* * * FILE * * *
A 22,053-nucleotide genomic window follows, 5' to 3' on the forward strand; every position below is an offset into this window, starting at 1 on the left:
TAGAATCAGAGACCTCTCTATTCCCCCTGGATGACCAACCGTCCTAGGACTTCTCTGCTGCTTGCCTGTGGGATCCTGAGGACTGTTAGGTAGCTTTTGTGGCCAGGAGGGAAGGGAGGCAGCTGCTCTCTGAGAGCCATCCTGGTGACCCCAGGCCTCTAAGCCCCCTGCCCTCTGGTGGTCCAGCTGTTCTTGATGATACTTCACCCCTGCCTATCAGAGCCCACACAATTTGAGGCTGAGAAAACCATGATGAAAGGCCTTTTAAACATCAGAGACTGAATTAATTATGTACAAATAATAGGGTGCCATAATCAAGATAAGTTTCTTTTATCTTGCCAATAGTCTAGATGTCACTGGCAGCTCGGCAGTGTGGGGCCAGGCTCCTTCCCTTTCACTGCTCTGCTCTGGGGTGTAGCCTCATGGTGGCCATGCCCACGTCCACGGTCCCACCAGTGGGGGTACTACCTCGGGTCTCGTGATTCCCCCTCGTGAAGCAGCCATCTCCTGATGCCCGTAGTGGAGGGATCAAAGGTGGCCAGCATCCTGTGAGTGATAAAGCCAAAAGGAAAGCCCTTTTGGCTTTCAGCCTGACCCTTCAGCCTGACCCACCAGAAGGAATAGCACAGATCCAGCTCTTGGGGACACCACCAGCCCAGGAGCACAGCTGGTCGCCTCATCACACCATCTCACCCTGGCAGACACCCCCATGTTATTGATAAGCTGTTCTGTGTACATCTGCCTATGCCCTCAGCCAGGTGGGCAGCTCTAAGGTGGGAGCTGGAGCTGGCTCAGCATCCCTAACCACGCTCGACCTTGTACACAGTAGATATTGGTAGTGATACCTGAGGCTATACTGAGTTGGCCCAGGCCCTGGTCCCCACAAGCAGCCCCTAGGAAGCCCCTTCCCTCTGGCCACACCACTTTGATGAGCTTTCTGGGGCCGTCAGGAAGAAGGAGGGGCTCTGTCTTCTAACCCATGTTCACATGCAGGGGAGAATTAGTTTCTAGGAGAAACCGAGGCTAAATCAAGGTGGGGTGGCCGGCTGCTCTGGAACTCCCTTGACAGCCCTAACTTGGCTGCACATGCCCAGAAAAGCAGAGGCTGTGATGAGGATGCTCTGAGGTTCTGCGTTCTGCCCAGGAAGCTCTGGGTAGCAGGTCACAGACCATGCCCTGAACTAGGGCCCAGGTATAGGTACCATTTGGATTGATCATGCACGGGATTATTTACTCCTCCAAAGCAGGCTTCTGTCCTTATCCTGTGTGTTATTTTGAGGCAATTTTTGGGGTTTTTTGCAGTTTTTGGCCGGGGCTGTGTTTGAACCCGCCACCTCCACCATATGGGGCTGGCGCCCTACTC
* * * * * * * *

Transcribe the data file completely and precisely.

A 22,053-nucleotide genomic window follows, 5' to 3' on the forward strand; every position below is an offset into this window, starting at 1 on the left:
TAGAATCAGAGACCTCTCTATTCCCCCTGGATGACCAACCGTCCTAGGACTTCTCTGCTGCTTGCCTGTGGGATCCTGAGGACTGTTAGGTAGCTTTTGTGGCCAGGAGGGAAGGGAGGCAGCTGCTCTCTGAGAGCCATCCTGGTGACCCCAGGCCTCTAAGCCCCCTGCCCTCTGGTGGTCCAGCTGTTCTTGATGATACTTCACCCCTGCCTATCAGAGCCCACACAATTTGAGGCTGAGAAAACCATGATGAAAGGCCTTTTAAACATCAGAGACTGAATTAATTATGTACAAATAATAGGGTGCCATAATCAAGATAAGTTTCTTTTATCTTGCCAATAGTCTAGATGTCACTGGCAGCTCGGCAGTGTGGGGCCAGGCTCCTTCCCTTTCACTGCTCTGCTCTGGGGTGTAGCCTCATGGTGGCCATGCCCACGTCCACGGTCCCACCAGTGGGGGTACTACCTCGGGTCTCGTGATTCCCCCTCGTGAAGCAGCCATCTCCTGATGCCCGTAGTGGAGGGATCAAAGGTGGCCAGCATCCTGTGAGTGATAAAGCCAAAAGGAAAGCCCTTTTGGCTTTCAGCCTGACCCTTCAGCCTGACCCACCAGAAGGAATAGCACAGATCCAGCTCTTGGGGACACCACCAGCCCAGGAGCACAGCTGGTCGCCTCATCACACCATCTCACCCTGGCAGACACCCCCATGTTATTGATAAGCTGTTCTGTGTACATCTGCCTATGCCCTCAGCCAGGTGGGCAGCTCTAAGGTGGGAGCTGGAGCTGGCTCAGCATCCCTAACCACGCTCGACCTTGTACACAGTAGATATTGGTAGTGATACCTGAGGCTATACTGAGTTGGCCCAGGCCCTGGTCCCCACAAGCAGCCCCTAGGAAGCCCCTTCCCTCTGGCCACACCACTTTGATGAGCTTTCTGGGGCCGTCAGGAAGAAGGAGGGGCTCTGTCTTCTAACCCATGTTCACATGCAGGGGAGAATTAGTTTCTAGGAGAAACCGAGGCTAAATCAAGGTGGGGTGGCCGGCTGCTCTGGAACTCCCTTGACAGCCCTAACTTGGCTGCACATGCCCAGAAAAGCAGAGGCTGTGATGAGGATGCTCTGAGGTTCTGCGTTCTGCCCAGGAAGCTCTGGGTAGCAGGTCACAGACCATGCCCTGAACTAGGGCCCAGGTATAGGTACCATTTGGATTGATCATGCACGGGATTATTTACTCCTCCAAAGCAGGCTTCTGTCCTTATCCTGTGTGTTATTTTGAGGCAATTTTTGGGGTTTTTTGCAGTTTTTGGCCGGGGCTGTGTTTGAACCCGCCACCTCCACCATATGGGGCTGGCGCCCTACTC